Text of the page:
Here are the only legal methods foreigners can own land in Thailand

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If you have lived in Thailand for any length of time, you’ve probably heard all manner of schemes or ways in which it is claimed that foreigners can own land in Thailand.

But Thai law restricts land ownership to Thai nationals, with few exceptions.

Sometimes, in order to circumvent these restrictions, foreigners often use nominee companies. A Thai majority shareholder is on record, while the foreigner holds minority shares but retains control through various agreements.

However, this is illegal and there’s a crackdown on such currently being carried out by the authorities in Thailand.

And now the Department of Lands (DOL) has revealed the three conditions under which a foreigner can own land in Thailand.

In an update released in early June, the Department of Lands stated that foreigners can legally purchase and own land in Thailand without breaking the law.

The DOL also revealed the penalties for holding land on behalf of foreign nationals, which include both imprisonment and fines.

Conditions for foreigner to own land in Thailand:

  1. Inheritance

Inheritance as a legal heir under Section 93 of the Land Code: Foreign nationals can inherit land as legal heirs under Section 93 of the Land Code, provided they receive approval from the Minister. The total land owned must not exceed the limits set forth in Section 87 of the Land Code (1954). For instance, a family can own up to 1 rai for residential purposes, up to 10 rai for industrial use, and up to 10 rai for agricultural use. The land must be used strictly for the approved purpose, as per Section 89 of the Land Code. Any change in land use requires prior permission from the Minister.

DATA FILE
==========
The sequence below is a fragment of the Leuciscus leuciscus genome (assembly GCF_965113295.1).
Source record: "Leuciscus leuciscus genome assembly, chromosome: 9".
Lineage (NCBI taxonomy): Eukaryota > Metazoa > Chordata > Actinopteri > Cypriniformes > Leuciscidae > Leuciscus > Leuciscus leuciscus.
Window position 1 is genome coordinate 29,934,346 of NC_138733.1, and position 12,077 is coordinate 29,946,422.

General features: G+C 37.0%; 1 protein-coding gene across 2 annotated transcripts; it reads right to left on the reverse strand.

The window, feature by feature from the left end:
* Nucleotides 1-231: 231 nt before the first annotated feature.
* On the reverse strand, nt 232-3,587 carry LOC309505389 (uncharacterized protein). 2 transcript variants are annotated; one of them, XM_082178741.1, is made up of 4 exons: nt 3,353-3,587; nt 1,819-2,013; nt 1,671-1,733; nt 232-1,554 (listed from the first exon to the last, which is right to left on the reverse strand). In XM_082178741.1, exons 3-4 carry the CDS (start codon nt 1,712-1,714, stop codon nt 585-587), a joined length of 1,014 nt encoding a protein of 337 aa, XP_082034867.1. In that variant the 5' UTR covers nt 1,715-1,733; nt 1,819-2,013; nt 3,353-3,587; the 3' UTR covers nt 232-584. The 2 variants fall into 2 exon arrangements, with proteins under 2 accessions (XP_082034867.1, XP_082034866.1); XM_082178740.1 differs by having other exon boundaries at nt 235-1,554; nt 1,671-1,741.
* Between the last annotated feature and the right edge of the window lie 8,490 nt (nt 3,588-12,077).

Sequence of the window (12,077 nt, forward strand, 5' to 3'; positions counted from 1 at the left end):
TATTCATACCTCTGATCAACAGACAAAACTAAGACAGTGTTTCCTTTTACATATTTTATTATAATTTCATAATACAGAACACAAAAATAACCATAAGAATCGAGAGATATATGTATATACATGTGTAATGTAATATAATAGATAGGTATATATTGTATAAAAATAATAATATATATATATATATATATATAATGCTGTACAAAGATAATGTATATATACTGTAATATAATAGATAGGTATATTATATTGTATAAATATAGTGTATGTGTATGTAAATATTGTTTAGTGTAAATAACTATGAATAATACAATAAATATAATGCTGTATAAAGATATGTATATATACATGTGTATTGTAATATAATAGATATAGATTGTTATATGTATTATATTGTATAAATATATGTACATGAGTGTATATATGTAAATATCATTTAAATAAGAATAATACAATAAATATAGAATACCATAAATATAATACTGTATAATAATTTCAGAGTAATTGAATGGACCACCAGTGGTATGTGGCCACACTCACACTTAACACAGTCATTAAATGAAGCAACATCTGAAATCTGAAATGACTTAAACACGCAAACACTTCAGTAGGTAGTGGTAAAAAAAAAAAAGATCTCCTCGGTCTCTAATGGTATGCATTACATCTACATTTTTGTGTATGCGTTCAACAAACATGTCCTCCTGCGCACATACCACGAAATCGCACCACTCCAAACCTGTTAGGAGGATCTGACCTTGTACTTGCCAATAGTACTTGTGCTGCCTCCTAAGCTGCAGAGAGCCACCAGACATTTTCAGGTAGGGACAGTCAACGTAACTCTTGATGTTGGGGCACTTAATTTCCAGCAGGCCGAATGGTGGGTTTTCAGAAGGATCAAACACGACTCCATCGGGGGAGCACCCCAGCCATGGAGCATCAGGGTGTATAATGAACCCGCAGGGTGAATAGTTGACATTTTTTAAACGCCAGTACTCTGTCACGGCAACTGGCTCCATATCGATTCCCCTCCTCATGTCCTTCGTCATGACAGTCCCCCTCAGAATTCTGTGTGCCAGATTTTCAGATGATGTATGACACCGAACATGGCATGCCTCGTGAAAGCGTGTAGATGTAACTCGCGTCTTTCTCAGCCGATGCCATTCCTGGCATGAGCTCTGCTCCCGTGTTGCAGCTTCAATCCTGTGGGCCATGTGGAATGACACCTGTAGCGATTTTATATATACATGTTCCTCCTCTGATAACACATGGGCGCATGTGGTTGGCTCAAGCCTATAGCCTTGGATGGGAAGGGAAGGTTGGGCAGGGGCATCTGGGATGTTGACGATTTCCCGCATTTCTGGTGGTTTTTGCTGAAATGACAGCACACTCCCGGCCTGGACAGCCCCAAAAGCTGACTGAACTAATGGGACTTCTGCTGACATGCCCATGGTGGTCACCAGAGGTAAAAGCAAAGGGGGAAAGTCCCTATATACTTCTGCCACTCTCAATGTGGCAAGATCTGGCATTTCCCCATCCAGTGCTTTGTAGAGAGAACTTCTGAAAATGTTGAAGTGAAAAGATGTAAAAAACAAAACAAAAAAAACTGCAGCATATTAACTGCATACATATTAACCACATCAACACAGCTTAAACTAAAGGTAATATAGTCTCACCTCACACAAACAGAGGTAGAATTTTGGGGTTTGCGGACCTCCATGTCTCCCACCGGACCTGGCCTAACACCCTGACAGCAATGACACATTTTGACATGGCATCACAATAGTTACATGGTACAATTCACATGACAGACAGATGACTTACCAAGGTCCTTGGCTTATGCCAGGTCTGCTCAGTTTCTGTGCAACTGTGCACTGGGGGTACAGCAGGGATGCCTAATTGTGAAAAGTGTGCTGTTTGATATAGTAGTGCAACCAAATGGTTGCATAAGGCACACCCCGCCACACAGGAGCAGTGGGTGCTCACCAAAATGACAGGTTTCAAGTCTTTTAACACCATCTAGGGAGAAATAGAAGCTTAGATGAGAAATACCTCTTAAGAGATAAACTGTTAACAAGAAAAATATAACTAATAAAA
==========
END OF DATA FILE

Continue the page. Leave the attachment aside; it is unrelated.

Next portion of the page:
2. Make an investment of 40 million THB

Purchase of 1 rai of land for residential purposes by Investing 40 million Baht under Section 96 of the Land Code: Foreign nationals can own up to 1 rai of land for residential purposes if they invest at least 40 million baht. The investment must benefit the economy and society of the country or be in a business category promoted by the Board of Investment. The investment must be maintained for at least 3 years, and the land must be located in designated residential areas, such as Bangkok, Pattaya, or other municipal areas as defined by the town planning laws.

3. Land transfer

Transfer of land under other laws, such as the Investment Promotion Act of 1977:
Foreign nationals can receive land transfers under other laws, such as the Investment Promotion Act of 1977. This typically refers to the Board of Investment (BOI) of Thailand who may grant both tax and no tax incentives to foreign investors.

Penalties for holding land on behalf of foreign nationals:

Holding land on behalf of foreign nationals is a legal offense with both imprisonment and fines as penalties.

  1. Criminal Code Section 267:

Providing false information to a public official for recording in official documents carries a penalty of imprisonment for up to three years or a fine of up to 6,000 baht, or both.

2. Land Code:

  • Foreign nationals acquiring land illegally under Section 111 of the Land Code face fines up to 20,000 baht or imprisonment for up to two years, or both.
  • Legal entities involved in such violations are subject to penalties under Section 112 of the Land Code.
  • Thai nationals acting as representatives of foreign nationals or legal entities considered foreign nationals face penalties under Section 113 of the Land Code, with fines up to 20,000 baht or imprisonment for up to two years, or both.

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